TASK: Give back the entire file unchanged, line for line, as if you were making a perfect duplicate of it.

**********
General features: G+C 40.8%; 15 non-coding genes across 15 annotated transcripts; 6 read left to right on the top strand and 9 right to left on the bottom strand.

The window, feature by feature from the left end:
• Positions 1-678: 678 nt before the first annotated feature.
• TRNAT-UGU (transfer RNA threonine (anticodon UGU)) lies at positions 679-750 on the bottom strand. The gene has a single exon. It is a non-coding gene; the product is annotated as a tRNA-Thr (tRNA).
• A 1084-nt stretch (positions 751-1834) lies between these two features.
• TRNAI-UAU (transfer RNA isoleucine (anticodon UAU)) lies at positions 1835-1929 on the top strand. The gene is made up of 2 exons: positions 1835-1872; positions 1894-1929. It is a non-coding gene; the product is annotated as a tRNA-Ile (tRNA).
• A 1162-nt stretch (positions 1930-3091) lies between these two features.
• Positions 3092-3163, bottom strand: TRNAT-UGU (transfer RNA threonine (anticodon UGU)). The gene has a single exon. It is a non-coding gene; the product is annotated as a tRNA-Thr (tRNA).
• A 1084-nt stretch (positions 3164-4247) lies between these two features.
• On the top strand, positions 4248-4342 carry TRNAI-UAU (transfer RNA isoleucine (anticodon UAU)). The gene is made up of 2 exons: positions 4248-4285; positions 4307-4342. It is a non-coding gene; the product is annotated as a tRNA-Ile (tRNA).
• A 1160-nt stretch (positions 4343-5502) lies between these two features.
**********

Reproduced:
General features: G+C 40.8%; 15 non-coding genes across 15 annotated transcripts; 6 read left to right on the top strand and 9 right to left on the bottom strand.

The window, feature by feature from the left end:
• Positions 1-678: 678 nt before the first annotated feature.
• TRNAT-UGU (transfer RNA threonine (anticodon UGU)) lies at positions 679-750 on the bottom strand. The gene has a single exon. It is a non-coding gene; the product is annotated as a tRNA-Thr (tRNA).
• A 1084-nt stretch (positions 751-1834) lies between these two features.
• TRNAI-UAU (transfer RNA isoleucine (anticodon UAU)) lies at positions 1835-1929 on the top strand. The gene is made up of 2 exons: positions 1835-1872; positions 1894-1929. It is a non-coding gene; the product is annotated as a tRNA-Ile (tRNA).
• A 1162-nt stretch (positions 1930-3091) lies between these two features.
• Positions 3092-3163, bottom strand: TRNAT-UGU (transfer RNA threonine (anticodon UGU)). The gene has a single exon. It is a non-coding gene; the product is annotated as a tRNA-Thr (tRNA).
• A 1084-nt stretch (positions 3164-4247) lies between these two features.
• On the top strand, positions 4248-4342 carry TRNAI-UAU (transfer RNA isoleucine (anticodon UAU)). The gene is made up of 2 exons: positions 4248-4285; positions 4307-4342. It is a non-coding gene; the product is annotated as a tRNA-Ile (tRNA).
• A 1160-nt stretch (positions 4343-5502) lies between these two features.